What’s on your workbench right now?
It’s safe to say that there’s some vintage Rolex being restored. At the moment I’m putting together a 1601 Datejust – nothing fancy. Before that I restored a Gilt 5513 with “Bart Simpson” dial. That’s just a normal week at the office, though.
We just got in a Tropical Gilt Submariner. I find it amazing that these dials turn from Black to different shades of brown because of the UV light. It should be up on hqmilton.com. It’s nice to see them in that preserved condition.
Prior to HQ Milton, you worked for the Rolex Service Centre. How did you choose a career in watchmaking?
I’ve always liked to see how things work, it just interests me. I had a friend go through the watchmaking program up in Seattle and I soon followed. Before watches I was working in a machine shop working on CNC milling machines making various parts for customers, keeping tight tolerances and making quality products. It became tiring and I gave watchmaking a try. I ended up at the RSC in San Francisco and found that working on the vintage watches was more rewarding than just cleaning and reassembly of the modern timepieces. That’s how I ended up meeting Jacek of HQ Milton. It turns out I was doing almost all of the repairs for him at RSC and it seemed only natural to go work for him.
What has been the most memorable watch you’ve worked on, and why?
I must say, ‘the’ Tudor Submariner 7923 was a rare treat to see. So few exist, and getting to see one in person is something I won’t forget. It also happened to be in pristine condition. I was also proud of how a vintage Deep Sea Alarm watch came out. The dial had some oil stains on it and I was able to fix it back to close to original condition – it felt good. About 99% of the time, touching the dial is a bad idea, and I would prefer to leave things the way they come to me. Almost like a preservationist working in a Museum, the goal is to keep things as original as possible, but as time goes on the paintings and statues degrade and they must find a way to bring them back to the way they were. I do not refinish dials or re-lume them; I will re-lume or colour-match hands, but not the original ones. When I use the word restoration I’m more referring to rebuilding the movement of the watch. After 40 plus years of use special attention is needed to make them run again and keep accurate time. I cut out worn holes by hand and install bushings to bring back the functionality of the hole – this is just one aspect of the restoration.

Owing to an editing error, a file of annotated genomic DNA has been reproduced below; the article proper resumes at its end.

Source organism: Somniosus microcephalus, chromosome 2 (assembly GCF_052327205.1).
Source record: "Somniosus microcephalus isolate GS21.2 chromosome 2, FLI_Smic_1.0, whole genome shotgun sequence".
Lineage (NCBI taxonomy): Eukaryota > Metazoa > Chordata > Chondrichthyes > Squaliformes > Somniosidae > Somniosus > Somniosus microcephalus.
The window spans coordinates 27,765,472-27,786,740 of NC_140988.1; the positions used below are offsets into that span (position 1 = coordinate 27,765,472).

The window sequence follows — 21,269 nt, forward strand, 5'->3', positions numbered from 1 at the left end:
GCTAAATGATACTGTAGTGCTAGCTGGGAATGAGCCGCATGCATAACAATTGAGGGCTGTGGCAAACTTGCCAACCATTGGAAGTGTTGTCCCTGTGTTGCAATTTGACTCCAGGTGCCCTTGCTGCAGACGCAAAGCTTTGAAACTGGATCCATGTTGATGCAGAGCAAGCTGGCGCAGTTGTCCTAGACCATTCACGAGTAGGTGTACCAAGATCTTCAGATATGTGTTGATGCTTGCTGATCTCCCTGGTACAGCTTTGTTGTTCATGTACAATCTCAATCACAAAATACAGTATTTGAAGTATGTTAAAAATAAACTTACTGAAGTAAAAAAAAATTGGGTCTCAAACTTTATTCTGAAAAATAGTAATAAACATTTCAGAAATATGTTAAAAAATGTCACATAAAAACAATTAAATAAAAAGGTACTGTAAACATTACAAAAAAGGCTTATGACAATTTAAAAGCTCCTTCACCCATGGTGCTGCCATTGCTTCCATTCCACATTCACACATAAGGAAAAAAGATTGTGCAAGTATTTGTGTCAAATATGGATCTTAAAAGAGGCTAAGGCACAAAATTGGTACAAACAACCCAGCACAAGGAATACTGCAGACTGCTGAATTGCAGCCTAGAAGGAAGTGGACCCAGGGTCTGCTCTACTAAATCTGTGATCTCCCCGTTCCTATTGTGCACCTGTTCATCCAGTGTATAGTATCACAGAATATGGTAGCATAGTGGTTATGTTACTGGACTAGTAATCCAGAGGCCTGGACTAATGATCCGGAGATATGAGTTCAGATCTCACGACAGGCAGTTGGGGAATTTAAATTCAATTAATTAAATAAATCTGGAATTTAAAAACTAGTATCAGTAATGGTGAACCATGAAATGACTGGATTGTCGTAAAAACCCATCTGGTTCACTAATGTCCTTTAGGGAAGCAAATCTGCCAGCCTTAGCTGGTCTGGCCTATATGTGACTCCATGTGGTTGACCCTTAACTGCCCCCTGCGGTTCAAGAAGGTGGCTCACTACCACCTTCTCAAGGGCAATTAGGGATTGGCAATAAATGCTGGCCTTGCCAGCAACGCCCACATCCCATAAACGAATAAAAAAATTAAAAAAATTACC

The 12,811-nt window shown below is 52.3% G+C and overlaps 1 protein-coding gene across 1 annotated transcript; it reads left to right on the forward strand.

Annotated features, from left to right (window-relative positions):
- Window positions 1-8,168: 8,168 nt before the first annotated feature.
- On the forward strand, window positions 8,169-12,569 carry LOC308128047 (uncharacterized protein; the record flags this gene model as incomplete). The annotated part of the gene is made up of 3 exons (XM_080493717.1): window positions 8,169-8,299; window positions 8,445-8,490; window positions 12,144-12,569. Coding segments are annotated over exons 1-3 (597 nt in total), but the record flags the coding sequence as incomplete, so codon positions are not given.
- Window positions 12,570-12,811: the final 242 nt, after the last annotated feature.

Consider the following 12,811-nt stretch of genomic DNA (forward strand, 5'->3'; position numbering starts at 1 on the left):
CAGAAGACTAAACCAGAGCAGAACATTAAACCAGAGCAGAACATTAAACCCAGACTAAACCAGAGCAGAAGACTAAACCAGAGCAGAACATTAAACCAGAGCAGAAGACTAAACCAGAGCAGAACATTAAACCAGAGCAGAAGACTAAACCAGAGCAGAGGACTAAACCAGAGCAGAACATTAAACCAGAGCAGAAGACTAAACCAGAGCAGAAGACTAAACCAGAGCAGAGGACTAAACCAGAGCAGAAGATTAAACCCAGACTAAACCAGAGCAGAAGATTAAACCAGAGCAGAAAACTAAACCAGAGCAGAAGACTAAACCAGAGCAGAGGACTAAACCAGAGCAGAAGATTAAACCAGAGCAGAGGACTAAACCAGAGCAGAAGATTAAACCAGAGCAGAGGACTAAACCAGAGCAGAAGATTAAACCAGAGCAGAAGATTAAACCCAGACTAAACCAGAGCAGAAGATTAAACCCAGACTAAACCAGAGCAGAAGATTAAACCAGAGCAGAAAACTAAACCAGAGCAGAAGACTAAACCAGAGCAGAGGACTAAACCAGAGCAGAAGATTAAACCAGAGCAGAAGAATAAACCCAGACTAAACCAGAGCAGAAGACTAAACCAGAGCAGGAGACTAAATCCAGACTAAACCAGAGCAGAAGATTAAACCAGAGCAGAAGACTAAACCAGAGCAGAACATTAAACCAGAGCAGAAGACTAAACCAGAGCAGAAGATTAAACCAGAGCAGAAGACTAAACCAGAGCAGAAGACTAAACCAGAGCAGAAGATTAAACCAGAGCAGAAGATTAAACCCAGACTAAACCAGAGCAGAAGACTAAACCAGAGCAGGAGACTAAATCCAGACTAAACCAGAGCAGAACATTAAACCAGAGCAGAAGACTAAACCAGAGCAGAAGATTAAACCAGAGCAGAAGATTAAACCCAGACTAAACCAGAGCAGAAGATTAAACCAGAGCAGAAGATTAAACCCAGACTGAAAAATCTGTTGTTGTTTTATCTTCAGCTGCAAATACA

And finally, if you could have any watch tomorrow, what would it be?
A gilt 1675 GMT-Master Double Swiss dial with fat font insert would be nice to have! I’ve always wanted a gilt dial 1675, and the Double Swiss has all the features you would want in a gilt watch – plus the added rarity. If you type in “Double Swiss” on the HQ Milton site, only one watch comes up. I’ve seen maybe two of them in person, and HQ has sold a few – they just never made it to the site for whatever reason. Having that with a faded Fat Font Pepsi bezel insert would be rad!